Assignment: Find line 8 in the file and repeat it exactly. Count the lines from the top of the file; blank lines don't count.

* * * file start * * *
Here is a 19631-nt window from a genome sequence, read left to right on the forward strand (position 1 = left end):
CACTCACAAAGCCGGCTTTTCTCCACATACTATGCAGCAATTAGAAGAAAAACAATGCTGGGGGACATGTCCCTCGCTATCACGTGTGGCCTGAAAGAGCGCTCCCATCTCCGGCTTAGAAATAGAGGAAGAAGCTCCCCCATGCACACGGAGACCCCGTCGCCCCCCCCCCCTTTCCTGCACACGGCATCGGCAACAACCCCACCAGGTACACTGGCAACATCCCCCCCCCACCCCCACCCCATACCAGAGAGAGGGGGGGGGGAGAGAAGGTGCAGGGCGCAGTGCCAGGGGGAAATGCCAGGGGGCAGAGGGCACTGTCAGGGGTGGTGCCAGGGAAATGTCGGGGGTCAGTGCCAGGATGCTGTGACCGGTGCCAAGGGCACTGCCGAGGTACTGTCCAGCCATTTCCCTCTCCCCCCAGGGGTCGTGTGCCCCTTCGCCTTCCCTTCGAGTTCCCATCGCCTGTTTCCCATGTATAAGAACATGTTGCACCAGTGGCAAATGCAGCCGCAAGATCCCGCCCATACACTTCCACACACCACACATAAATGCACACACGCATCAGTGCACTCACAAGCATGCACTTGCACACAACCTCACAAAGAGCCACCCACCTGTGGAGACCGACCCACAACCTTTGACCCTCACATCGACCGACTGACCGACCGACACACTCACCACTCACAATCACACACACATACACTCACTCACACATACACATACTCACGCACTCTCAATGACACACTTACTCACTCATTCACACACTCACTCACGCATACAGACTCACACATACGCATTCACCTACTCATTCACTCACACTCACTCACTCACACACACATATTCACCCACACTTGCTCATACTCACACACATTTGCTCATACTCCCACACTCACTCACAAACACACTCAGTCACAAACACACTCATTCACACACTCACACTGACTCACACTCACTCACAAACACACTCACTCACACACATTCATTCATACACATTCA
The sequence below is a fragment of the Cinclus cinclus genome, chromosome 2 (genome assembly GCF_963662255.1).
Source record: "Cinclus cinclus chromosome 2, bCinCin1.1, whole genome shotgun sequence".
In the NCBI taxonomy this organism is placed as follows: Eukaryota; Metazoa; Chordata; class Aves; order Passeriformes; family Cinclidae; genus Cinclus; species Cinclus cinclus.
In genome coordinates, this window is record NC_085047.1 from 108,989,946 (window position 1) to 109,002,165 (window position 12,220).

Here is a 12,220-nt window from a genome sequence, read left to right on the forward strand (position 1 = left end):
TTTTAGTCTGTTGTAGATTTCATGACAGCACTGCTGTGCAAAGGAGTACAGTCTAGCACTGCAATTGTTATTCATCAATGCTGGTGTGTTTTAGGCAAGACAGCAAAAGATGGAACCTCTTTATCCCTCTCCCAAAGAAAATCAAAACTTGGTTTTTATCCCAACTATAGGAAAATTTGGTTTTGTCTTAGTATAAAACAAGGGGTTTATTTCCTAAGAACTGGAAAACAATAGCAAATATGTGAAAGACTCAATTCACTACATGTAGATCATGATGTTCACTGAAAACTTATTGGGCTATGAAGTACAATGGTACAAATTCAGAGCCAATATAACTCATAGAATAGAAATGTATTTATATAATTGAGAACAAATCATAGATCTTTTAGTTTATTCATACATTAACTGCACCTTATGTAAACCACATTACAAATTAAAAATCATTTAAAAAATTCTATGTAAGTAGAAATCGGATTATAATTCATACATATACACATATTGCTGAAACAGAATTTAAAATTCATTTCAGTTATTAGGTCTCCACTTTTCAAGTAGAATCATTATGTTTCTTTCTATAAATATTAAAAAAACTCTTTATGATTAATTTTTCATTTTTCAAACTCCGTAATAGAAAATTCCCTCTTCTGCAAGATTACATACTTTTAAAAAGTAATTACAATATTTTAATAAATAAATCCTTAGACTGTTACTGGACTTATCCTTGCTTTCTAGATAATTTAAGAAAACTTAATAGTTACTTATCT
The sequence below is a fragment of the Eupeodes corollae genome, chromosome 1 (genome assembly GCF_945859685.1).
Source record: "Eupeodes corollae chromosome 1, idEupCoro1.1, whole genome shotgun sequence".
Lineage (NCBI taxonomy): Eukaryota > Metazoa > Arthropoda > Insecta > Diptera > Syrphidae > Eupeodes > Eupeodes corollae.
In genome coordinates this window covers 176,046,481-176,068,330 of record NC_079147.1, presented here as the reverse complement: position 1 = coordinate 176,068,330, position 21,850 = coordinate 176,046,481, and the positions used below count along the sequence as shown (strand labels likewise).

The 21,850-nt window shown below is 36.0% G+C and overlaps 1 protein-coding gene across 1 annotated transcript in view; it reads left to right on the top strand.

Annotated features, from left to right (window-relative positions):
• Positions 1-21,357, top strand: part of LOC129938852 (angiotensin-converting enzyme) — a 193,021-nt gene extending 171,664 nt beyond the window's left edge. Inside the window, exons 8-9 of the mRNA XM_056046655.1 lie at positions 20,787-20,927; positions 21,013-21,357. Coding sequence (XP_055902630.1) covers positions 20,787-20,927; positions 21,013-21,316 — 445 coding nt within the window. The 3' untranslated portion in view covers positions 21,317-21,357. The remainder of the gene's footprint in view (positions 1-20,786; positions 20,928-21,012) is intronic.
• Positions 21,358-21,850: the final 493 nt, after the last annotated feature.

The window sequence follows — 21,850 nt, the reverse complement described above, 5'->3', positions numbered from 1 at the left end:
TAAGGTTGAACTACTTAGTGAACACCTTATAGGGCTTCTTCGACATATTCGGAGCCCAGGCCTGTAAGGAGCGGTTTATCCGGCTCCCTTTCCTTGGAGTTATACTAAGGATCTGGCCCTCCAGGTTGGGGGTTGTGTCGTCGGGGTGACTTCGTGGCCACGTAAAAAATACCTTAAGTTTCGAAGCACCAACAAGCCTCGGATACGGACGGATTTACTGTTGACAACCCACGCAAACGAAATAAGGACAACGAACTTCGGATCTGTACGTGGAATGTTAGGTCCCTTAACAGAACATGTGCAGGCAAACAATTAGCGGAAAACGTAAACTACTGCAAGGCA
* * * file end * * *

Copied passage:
TTTTAGTCTGTTGTAGATTTCATGACAGCACTGCTGTGCAAAGGAGTACAGTCTAGCACTGCAATTGTTATTCATCAATGCTGGTGTGTTTTAGGCAAGACAGCAAAAGATGGAACCTCTTTATCCCTCTCCCAAAGAAAATCAAAACTTGGTTTTTATCCCAACTATAGGAAAATTTGGTTTTGTCTTAGTATAAAACAAGGGGTTTATTTCCTAAGAACTGGAAAACAATAGCAAATATGTGAAAGACTCAATTCACTACATGTAGATCATGATGTTCACTGAAAACTTATTGGGCTATGAAGTACAATGGTACAAATTCAGAGCCAATATAACTCATAGAATAGAAATGTATTTATATAATTGAGAACAAATCATAGATCTTTTAGTTTATTCATACATTAACTGCACCTTATGTAAACCACATTACAAATTAAAAATCATTTAAAAAATTCTATGTAAGTAGAAATCGGATTATAATTCATACATATACACATATTGCTGAAACAGAATTTAAAATTCATTTCAGTTATTAGGTCTCCACTTTTCAAGTAGAATCATTATGTTTCTTTCTATAAATATTAAAAAAACTCTTTATGATTAATTTTTCATTTTTCAAACTCCGTAATAGAAAATTCCCTCTTCTGCAAGATTACATACTTTTAAAAAGTAATTACAATATTTTAATAAATAAATCCTTAGACTGTTACTGGACTTATCCTTGCTTTCTAGATAATTTAAGAAAACTTAATAGTTACTTATCT